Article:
Ash Wednesday in the Year of our Lord, 2013.
For liturgical Christians, and you know who you are, it is the beginning of the 40 days of Lent, the season of the church year of walking with Jesus Christ as he eventually rides in triumph on a donkey in to Jerusalem on Palm Sunday, only to be betrayed by Judas Iscariot, crucified on a tree on Good Friday, and on the third day rose again and now sitteth at the right hand of the Father on Resurrection or Easter Sunday.
The Anglican/Episcopal service of Ash Wednesday is very moving and reflective indeed.
When the ashes are imposed on the forehead, as you see in the photo of your humble blogger above, the following words of imposition are said:
Remember that you are dust, and to dust you shall return.
It really hits it right on the head. That we are but born and die. And when we die, we go back into the womb, so to speak. We are buried in the ground, for the most part. Many look to cremation, the ultimate of being dust. Some are laid to rest in a wall. That is what I wanted until I realized, that will be way too much money.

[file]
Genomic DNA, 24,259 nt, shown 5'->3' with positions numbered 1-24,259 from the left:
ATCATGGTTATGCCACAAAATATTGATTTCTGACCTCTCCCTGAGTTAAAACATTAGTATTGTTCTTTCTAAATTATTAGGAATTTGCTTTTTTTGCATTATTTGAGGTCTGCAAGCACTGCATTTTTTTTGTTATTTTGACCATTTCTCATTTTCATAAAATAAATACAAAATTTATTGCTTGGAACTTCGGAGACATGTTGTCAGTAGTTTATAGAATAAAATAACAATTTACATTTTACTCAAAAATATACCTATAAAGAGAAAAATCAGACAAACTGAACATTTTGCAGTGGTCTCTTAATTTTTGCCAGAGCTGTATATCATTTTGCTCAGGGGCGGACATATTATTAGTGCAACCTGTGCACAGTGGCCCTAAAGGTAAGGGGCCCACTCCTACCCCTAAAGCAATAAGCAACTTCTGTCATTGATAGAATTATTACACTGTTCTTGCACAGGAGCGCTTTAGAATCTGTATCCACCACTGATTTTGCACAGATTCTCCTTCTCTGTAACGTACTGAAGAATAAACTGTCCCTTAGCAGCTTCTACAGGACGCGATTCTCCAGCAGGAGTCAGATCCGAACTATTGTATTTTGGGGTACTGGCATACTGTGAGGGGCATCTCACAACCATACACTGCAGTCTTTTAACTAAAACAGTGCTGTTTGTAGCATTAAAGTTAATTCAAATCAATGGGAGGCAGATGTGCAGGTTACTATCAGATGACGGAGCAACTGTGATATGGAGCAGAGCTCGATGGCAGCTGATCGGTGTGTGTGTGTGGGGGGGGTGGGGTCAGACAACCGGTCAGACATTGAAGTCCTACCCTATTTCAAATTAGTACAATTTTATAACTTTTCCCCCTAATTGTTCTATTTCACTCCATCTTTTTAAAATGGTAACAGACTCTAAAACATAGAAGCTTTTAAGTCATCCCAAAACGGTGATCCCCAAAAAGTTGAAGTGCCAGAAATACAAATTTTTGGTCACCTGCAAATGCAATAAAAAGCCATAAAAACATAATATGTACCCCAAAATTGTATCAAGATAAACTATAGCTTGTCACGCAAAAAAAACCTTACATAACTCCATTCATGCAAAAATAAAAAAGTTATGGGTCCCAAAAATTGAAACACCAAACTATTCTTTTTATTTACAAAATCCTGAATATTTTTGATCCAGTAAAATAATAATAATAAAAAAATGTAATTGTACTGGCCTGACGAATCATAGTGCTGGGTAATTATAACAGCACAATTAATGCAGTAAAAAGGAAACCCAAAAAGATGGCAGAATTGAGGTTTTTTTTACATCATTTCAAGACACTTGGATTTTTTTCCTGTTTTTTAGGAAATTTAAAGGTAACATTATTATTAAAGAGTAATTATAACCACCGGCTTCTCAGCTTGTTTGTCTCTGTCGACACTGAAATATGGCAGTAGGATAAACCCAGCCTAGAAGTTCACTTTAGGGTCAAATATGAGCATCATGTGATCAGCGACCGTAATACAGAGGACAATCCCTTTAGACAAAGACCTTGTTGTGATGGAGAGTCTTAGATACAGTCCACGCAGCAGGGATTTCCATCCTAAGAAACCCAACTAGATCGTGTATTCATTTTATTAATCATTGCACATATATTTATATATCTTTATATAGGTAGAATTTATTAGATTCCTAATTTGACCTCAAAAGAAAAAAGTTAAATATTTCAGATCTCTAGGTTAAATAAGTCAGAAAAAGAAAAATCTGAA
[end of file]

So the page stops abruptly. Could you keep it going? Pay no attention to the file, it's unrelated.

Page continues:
At the end of it all, we are but mere mortals.
But if you go further to the link of the Book of Common Prayer, 1979, the Litany of Penitence is, well it really hits home for me in many ways.
Here are some of the prayers that strike a chord in my heart:
We confess to you, Lord, all our past
pride, hypocrisy, and impatience of our lives,
confess to you, Lord.
Our anger at our own frustration, and our envy
more fortunate than ourselves,
We confess to you,
Our negligence in prayer and worship, and our
commend the faith that is in us,
We confess to you,
Tell me now, has not one of these things you have done? Whether or not you are a believer, you have at one time or another been unfaithful, prideful, vainglorious, a hypocrite and impatient. And yes, we have all had those moments in which we are jealous of those who have more than us. Or so we perceive. And even the most faithful of us often forget who to give all the glory to and that is God.
It is why we Christians need this day, this day of Ash Wednesday. To remind us of our shortcomings. To remind us that there is the hope of repentance. And most of all, that we are mortals. That we are born and we will die.
Remember that we are dust, and to dust we shall return.